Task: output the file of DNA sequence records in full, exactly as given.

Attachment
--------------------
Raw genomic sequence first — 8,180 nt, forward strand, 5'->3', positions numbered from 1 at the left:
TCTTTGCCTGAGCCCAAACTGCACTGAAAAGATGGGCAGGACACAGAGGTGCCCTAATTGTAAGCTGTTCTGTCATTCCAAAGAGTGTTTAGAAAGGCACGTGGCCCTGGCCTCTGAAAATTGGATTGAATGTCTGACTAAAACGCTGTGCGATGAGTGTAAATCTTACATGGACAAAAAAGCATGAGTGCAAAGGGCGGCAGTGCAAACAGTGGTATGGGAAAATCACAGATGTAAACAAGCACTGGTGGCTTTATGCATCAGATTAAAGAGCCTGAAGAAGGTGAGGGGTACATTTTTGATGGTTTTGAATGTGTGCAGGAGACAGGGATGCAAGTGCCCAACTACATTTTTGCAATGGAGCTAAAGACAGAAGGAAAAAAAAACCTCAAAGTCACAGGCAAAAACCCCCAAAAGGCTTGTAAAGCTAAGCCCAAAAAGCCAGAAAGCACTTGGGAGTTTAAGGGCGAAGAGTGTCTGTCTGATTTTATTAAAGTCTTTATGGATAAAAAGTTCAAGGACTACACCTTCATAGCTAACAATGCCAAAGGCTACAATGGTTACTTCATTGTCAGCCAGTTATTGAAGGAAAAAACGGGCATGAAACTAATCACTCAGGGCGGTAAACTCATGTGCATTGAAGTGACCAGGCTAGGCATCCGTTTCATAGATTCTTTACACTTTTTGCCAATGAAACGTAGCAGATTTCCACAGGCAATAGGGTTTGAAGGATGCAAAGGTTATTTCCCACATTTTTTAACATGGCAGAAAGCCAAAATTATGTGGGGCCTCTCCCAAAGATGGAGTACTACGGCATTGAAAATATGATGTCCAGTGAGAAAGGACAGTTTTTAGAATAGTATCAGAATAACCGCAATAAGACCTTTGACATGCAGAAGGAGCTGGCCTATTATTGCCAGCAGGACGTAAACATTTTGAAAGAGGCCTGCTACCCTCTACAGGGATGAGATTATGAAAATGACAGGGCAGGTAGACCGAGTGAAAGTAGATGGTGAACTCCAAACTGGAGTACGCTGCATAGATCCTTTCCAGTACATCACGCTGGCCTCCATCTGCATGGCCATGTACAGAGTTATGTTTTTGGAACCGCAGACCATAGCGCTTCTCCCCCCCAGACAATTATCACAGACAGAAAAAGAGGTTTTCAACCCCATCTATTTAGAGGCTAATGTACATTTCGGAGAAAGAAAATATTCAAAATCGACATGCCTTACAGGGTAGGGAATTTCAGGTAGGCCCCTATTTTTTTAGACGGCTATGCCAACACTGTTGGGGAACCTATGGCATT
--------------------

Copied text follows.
Raw genomic sequence first — 8,180 nt, forward strand, 5'->3', positions numbered from 1 at the left:
TCTTTGCCTGAGCCCAAACTGCACTGAAAAGATGGGCAGGACACAGAGGTGCCCTAATTGTAAGCTGTTCTGTCATTCCAAAGAGTGTTTAGAAAGGCACGTGGCCCTGGCCTCTGAAAATTGGATTGAATGTCTGACTAAAACGCTGTGCGATGAGTGTAAATCTTACATGGACAAAAAAGCATGAGTGCAAAGGGCGGCAGTGCAAACAGTGGTATGGGAAAATCACAGATGTAAACAAGCACTGGTGGCTTTATGCATCAGATTAAAGAGCCTGAAGAAGGTGAGGGGTACATTTTTGATGGTTTTGAATGTGTGCAGGAGACAGGGATGCAAGTGCCCAACTACATTTTTGCAATGGAGCTAAAGACAGAAGGAAAAAAAAACCTCAAAGTCACAGGCAAAAACCCCCAAAAGGCTTGTAAAGCTAAGCCCAAAAAGCCAGAAAGCACTTGGGAGTTTAAGGGCGAAGAGTGTCTGTCTGATTTTATTAAAGTCTTTATGGATAAAAAGTTCAAGGACTACACCTTCATAGCTAACAATGCCAAAGGCTACAATGGTTACTTCATTGTCAGCCAGTTATTGAAGGAAAAAACGGGCATGAAACTAATCACTCAGGGCGGTAAACTCATGTGCATTGAAGTGACCAGGCTAGGCATCCGTTTCATAGATTCTTTACACTTTTTGCCAATGAAACGTAGCAGATTTCCACAGGCAATAGGGTTTGAAGGATGCAAAGGTTATTTCCCACATTTTTTAACATGGCAGAAAGCCAAAATTATGTGGGGCCTCTCCCAAAGATGGAGTACTACGGCATTGAAAATATGATGTCCAGTGAGAAAGGACAGTTTTTAGAATAGTATCAGAATAACCGCAATAAGACCTTTGACATGCAGAAGGAGCTGGCCTATTATTGCCAGCAGGACGTAAACATTTTGAAAGAGGCCTGCTACCCTCTACAGGGATGAGATTATGAAAATGACAGGGCAGGTAGACCGAGTGAAAGTAGATGGTGAACTCCAAACTGGAGTACGCTGCATAGATCCTTTCCAGTACATCACGCTGGCCTCCATCTGCATGGCCATGTACAGAGTTATGTTTTTGGAACCGCAGACCATAGCGCTTCTCCCCCCCAGACAATTATCACAGACAGAAAAAGAGGTTTTCAACCCCATCTATTTAGAGGCTAATGTACATTTCGGAGAAAGAAAATATTCAAAATCGACATGCCTTACAGGGTAGGGAATTTCAGGTAGGCCCCTATTTTTTTAGACGGCTATGCCAACACTGTTGGGGAACCTATGGCATT